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The executive director is planning for a number of new programs in the coming year

Kyle Lang has produced a number of new activities for the Chamber of Commerce since he took over as executive director about 15 months ago. He's also added 57 new members to the Chamber and about 1,000 people on Facebook.

His work, he says, has mainly been listening.

"I came from outside [the Chamber world] and listened to everyone because I didn't know too much about the Chamber," he explained. "But I did come from the service world and followed that aspect of the job. What the customer wants, he should get. It works well with a membership organization."

CAROL ROSEN - Chamber Executive Director Kyle Lang (right) is having fun getting things going well at the Chamber.

His next phase of change is to reformat the networking program by expanding the early morning meetings from one to two meetings a month. People here are excited to meet bright and early in the morning, he said, it starts the day off right.

He also plans to offer an executive level training series of breakfast meetings. He will offer leadership management training once a month from October through March. The trainers will first preview or audition their skills, each will present these skills over two meetings, allowing businesses that want such training to choose from three different companies.

Lang also plans to tie networking Chamber events with Canby's First Thursday on a quarterly basis. These will be held at about 7 p.m. on the First Thursday so they don't interfere with the open stores. For the first one, which he plans to unveil in September, he will provide a preview of the school year. He hopes to get Canby High School department heads for a number of areas, such as athletics, arts, academics and clubs, to talk to businesses and residents to communicate what the school year looks like, and let people know how they can support Canby High School.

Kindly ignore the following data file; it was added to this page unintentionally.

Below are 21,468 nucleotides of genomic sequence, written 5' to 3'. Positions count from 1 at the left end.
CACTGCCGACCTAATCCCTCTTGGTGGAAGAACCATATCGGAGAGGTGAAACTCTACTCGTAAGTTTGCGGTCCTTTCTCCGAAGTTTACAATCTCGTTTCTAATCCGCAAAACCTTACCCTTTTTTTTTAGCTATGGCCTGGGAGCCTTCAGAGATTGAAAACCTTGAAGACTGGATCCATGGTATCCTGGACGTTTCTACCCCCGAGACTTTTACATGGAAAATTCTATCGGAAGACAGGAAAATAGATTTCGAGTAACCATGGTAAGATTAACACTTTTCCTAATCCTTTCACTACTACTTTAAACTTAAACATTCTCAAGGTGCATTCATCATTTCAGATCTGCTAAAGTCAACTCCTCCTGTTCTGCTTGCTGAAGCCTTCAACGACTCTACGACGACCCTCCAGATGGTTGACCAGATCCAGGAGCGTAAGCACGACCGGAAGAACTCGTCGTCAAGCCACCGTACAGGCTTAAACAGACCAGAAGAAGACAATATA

"I plan to have these quarterly events downtown, starting at Cutsforth Thriftway upstairs in their meeting room. The next will be in the ballroom above Backstop and then at the Pioneer Chapel," he told the Herald. This will give residents a view of downtown prior to the event.

He also is working with the city's Economic Development Department to develop pamphlets for visitors and residents giving them ideas of places to go and things to do within Canby. These itineraries will provide ideas for spending a weekend in Canby or suggest good places to go for bike rides, ideas for sports, date nights and a listing of wineries.

Among his other plans are two guides the Chamber recently produced. The Best of Canby 2019 came out this spring, noting which stores and shops offer the best, along with a list of Chamber members. Lang and the Chamber also put out a Relocation Guide, telling people where there are specific shops, restaurants, utility needs and other items that people recently moved to Canby might be interested in. He plans to make the next relocation guide last for two years.

One reason Lang relishes his job is because, "I need a different type of work every day, I need to be challenged. This is the type of job that always offers differences," he said. "There's always something different. Some organizations like this struggle because they are beating the same drums into the ground. This organization has different aspects to work on."

For example, there are several areas that are necessary to work on. One of them is B-to-B or networking among businesses. B-to-C is business to the customer or marketing. A third is B-to-G or business to government by looking at the way government affects business like through taxes and cap and trade and add a voice on businesses behalf. These three items plus Business to Workers come up every day and file into his challenges.

The success of a Chamber of Commerce is seen through its work, and Lang has taken the work another step forward.


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